Unbiased in the Flanders Case, Says Slaton

by Curator on November 4, 2017

Another in our series of new transcriptions of contemporary articles on the Leo Frank case.

The Atlanta Georgian

Saturday, July 5, 1913

New Governor Declares He Will Take Action After Hearing All Sides.

Governor Slaton has formed no opinion in the famous McNaughton-Mattie Flanders murder case, and says he will make no decision until he has heard all sides. The new Governor says he has not talked to the former Governor about the case. He will hear, he said, all arguments without prejudice.

It is known that the hopes of McNaughton’s friends for commutation of sentence, if not pardon, have been greatly strengthened now that Governor Slaton is in the executive office.

The statement, made time and again, to the effect that Mrs. Mattie Flanders, alleged co-conspirator with Dr. W. J. McNaughton, never will be tried, has been renewed now that Governor Brown, who stood so long between Dr. McNaughton and the gallows, has been succeeded.

It was said months ago to be the purpose of those urging that the law be permitted to take its course against Dr. McNaughton to kick the case along from one court to another until a change in administrations had been effected in Atlanta. Governor Brown let it be known all along that he would not permit Dr. McNaughton to hang so long as the case against Mrs. Flanders remained undisposed of.

Waiting Game Played.

The case against Mrs. Flanders was passed along from one court to another until last March. Governor Brown respited the doctor to September 5, which sets the date of his execution well into Governor Slaton’s term. Had the case against Mrs. Flanders been nol-prossed in Governor Brown’s term of office there is little, if any, doubt that Dr. McNaughton’s sentence of death would have been promptly commuted to life imprisonment, or less, even if he was not pardoned outright. Governor Brown is known to have viewed the evident disinclination of the State to push the case against Mrs. Flanders as a circumstance in Dr. McNaughton’s favor, but whether Governor Slaton will take that view of it is problematical.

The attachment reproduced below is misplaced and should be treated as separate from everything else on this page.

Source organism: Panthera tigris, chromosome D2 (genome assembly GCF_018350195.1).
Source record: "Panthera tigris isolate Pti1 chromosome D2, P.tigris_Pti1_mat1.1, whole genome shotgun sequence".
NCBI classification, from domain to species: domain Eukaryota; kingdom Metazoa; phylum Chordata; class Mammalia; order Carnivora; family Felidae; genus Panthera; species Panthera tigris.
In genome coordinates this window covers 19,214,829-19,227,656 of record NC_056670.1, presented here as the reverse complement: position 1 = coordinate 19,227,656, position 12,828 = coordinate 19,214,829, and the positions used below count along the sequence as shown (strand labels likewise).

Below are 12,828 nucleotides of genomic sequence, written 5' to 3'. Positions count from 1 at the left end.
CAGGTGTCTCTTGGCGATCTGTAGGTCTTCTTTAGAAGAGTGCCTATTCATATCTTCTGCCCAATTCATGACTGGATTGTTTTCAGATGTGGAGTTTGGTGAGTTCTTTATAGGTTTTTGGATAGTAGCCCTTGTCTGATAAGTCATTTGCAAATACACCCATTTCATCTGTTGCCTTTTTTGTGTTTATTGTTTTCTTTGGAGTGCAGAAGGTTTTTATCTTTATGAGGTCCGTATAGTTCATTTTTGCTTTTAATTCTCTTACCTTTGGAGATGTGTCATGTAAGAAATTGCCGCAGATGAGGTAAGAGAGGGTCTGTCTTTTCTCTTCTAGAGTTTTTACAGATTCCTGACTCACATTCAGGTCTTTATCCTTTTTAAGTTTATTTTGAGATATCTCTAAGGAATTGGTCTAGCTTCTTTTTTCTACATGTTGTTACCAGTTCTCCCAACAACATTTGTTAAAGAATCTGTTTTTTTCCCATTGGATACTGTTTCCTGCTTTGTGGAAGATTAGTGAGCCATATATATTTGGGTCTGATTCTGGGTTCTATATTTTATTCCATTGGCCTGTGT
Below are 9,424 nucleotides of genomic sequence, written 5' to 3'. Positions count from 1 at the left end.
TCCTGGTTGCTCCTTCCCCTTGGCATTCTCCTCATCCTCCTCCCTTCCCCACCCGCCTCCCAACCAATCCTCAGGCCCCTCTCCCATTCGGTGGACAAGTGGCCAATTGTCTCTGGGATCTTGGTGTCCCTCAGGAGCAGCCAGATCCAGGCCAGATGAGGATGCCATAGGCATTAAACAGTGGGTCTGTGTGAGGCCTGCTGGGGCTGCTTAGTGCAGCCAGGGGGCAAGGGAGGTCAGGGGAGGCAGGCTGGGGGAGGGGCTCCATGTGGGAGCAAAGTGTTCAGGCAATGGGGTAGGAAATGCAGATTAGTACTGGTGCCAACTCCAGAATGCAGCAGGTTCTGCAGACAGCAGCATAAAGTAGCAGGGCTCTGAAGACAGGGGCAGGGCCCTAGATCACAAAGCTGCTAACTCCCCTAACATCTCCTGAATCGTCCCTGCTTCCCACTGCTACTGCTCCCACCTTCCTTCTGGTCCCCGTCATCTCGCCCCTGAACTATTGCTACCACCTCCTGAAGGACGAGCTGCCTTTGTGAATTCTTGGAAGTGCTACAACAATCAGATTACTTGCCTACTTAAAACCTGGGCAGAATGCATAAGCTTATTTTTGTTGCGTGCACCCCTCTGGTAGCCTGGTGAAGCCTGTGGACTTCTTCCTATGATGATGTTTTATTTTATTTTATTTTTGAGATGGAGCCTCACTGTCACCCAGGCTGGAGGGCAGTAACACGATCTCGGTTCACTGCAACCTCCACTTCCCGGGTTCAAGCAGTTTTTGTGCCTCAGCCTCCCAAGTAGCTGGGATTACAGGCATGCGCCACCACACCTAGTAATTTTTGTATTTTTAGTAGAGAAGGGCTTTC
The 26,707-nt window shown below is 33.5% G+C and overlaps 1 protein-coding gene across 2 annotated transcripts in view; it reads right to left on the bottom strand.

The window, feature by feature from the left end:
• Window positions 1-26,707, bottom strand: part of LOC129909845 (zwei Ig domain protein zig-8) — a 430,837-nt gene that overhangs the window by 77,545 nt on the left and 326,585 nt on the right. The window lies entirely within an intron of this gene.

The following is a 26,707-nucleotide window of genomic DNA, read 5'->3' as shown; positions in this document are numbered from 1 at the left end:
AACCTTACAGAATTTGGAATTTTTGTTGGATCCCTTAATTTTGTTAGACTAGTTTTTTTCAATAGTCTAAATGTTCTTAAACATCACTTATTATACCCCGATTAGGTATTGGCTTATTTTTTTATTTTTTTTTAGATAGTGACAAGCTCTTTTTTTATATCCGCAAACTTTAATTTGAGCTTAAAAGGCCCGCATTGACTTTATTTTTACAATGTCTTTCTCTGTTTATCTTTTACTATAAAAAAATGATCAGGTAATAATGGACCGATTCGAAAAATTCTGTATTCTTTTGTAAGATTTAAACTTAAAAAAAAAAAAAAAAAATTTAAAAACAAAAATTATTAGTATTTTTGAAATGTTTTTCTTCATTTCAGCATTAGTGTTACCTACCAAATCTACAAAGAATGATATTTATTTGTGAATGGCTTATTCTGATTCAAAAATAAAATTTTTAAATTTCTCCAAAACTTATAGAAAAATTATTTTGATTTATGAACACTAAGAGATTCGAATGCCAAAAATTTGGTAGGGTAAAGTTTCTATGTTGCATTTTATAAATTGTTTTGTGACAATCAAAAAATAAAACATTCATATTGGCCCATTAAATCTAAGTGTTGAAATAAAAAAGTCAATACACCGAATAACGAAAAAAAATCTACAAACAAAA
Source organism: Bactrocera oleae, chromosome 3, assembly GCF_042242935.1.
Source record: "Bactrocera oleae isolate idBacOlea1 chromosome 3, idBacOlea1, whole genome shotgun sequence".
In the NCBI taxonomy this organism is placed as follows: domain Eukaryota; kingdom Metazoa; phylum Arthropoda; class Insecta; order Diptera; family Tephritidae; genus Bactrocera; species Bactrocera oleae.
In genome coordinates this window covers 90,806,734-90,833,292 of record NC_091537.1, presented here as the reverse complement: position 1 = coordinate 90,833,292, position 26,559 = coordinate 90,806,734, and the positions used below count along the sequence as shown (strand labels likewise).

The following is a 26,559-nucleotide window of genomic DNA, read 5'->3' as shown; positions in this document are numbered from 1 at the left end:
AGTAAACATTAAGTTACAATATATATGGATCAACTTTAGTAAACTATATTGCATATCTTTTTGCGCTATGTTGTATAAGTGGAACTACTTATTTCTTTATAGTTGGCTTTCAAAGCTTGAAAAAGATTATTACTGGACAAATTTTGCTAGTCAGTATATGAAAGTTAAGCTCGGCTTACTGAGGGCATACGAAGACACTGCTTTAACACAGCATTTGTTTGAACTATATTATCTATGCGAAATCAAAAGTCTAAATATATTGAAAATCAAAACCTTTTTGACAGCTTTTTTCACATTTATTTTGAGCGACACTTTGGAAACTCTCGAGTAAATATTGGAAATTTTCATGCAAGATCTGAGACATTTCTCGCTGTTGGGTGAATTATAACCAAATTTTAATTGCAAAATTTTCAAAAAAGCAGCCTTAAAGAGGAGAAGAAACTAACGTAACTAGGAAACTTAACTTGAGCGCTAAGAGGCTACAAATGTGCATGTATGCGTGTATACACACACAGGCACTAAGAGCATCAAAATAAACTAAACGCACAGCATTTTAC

It will be contended that the State dare not try the case against Mrs. Flanders for fear [of thereby] acquitting her alleged accomplice, Dr. McNaughton. It is freely admitted that all hope of convicting Mrs. Flanders in Emanuel County has been abandoned. Partisans of Dr. McNaughton contend that if she is not guilty, the doctor can not possibly be guilty. They hold that Mrs. Flanders’ cooperation in the killing of Fred Flanders, her husband, was necessarily essential to the conviction of Dr. McNaughton.

State Charged Conspiracy.

The State’s original theory of the killing of Fred Flanders was that his murder was effected through criminal conspiracy between Dr. McNaughton and Flanders’ wife, the motive being to secure the life insurance of Flanders, and to promote an alleged too ardent intimacy between Mrs. Flanders and McNaughton.

McNaughton’s attorneys hold that if Mrs. Flanders is not guilty [of] her part of the original allegations, Dr. McNaughton can not be, and this is the point of view that will be urged upon the new Executive.

Those who have studied this case are generally firm in the belief that McNaughton never will hang, if the case against Mrs. Flanders is dropped.

Public With McNaughton.

Public opinion, which originally was very strong against Dr. McNaughton, is said to have swung around very much in his favor of late, and his attorneys now contend that he would be freed of all charges, if he might be tried again in Emanuel County. They say that opinion is heavily favorable to him now.

He has been in prison more than two years, awaiting the disposition of the case against his alleged co-conspirator, and has been respited half a dozen times pending her trial.

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The Atlanta Georgian, July 5th 1913, “Unbiased in the Flanders Case, Says Slaton,” Leo Frank case newspaper article series (Original PDF)

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